Another example that cuts across the whole campus is finding a better way to manage the teaching, advising and other needs of biology students than we have so far. Everyone recognizes that’s been a big area of discussion, but for students in CALS and L&S, it is certainly a front-and-center issue for educational innovation. Moreover, without resolution of the organization of biology majors, other initiatives are hard to put on the board for many CALS units because they will not be sure what resources they have to work with, and how much work they will have to do to respond to the students they have now.
A third example of much needed cross-department coordination is that many departments want to expand professional certification programs and educational workshops that could in turn lead to professional master’s programs. The College of Engineering and the School of Business have done this for a long time, using weekends, evenings and summer programs. I could see that being done for environmental and conservation professionals with CALS departments like soil science, forest and wildlife ecology, and agronomy working together. Probably no single unit can carry this forward, so it will take a coordinated effort. Across departments, those initiatives can be challenging, but they could be rewarding at many levels if well designed and executed.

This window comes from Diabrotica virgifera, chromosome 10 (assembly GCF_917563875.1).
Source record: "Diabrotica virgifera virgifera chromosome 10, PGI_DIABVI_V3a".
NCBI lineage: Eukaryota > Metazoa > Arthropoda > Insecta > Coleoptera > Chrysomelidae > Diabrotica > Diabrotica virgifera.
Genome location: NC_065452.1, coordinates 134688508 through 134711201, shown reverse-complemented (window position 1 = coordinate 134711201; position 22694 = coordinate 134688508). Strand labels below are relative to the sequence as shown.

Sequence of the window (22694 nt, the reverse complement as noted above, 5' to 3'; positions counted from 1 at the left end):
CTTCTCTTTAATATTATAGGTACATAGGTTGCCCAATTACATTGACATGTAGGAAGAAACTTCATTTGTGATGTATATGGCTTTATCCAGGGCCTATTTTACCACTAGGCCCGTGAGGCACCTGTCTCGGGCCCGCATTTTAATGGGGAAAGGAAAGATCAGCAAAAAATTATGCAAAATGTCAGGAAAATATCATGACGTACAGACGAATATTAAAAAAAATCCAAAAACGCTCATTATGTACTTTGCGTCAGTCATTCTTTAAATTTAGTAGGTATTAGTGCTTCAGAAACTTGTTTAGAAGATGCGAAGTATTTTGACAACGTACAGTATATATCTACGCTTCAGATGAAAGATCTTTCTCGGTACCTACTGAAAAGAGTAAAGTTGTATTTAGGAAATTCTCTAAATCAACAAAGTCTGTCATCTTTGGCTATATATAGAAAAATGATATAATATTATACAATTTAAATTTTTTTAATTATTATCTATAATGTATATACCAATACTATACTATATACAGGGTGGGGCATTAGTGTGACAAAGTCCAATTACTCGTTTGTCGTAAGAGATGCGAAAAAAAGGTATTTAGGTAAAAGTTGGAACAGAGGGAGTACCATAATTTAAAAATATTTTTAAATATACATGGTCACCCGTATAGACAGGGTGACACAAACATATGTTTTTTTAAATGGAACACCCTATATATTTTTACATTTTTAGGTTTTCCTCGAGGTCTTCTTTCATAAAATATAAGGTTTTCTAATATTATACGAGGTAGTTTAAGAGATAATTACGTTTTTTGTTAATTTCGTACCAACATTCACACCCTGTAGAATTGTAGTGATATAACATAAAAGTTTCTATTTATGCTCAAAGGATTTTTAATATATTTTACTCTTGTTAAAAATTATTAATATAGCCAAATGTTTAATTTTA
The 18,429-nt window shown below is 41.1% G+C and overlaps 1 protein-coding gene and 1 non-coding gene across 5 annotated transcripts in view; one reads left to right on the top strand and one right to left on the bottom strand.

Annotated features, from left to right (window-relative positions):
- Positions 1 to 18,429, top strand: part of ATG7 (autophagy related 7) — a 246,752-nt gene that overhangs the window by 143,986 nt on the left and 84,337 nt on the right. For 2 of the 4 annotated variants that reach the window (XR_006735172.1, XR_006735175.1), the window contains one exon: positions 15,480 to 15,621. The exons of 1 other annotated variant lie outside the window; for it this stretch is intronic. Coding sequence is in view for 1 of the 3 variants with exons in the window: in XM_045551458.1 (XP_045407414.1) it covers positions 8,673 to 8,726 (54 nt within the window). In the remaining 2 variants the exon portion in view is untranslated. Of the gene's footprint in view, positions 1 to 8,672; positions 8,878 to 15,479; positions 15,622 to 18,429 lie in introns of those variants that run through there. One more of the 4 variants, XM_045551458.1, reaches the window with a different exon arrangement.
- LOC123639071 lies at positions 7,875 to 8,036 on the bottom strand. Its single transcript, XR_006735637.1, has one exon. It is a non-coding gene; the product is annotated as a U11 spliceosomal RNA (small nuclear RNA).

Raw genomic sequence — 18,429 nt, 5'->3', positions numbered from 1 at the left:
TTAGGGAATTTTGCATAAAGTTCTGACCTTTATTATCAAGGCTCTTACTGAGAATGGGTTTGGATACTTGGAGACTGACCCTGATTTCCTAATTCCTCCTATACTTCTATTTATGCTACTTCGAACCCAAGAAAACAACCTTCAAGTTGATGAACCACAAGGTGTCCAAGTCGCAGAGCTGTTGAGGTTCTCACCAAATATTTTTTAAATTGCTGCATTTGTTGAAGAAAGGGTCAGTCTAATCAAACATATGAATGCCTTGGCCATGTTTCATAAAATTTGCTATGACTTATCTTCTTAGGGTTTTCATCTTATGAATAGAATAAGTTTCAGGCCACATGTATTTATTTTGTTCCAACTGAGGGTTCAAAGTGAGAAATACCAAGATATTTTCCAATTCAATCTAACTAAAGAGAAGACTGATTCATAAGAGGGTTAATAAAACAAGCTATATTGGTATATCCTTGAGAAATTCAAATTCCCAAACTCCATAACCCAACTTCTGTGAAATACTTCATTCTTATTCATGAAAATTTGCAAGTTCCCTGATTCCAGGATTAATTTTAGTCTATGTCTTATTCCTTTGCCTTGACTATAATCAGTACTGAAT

It is also fair to say that some CALS units are saying, “We can’t imagine doing more than what we do now without increased resources or letting go of something we do now.” Indeed, that is part of the challenge, really thinking about whether the status quo of what we do needs to be reassessed. In my own home department, agricultural and applied economics, we’re looking at our undergraduate and graduate curriculum to see if we can make those work in a way that is more effective for students and may free up some resources for other things if we have courses we can consolidate or eliminate because we don’t see them as central or if the enrollments are low.
IUW: Why is there a need to rethink how education is being delivered?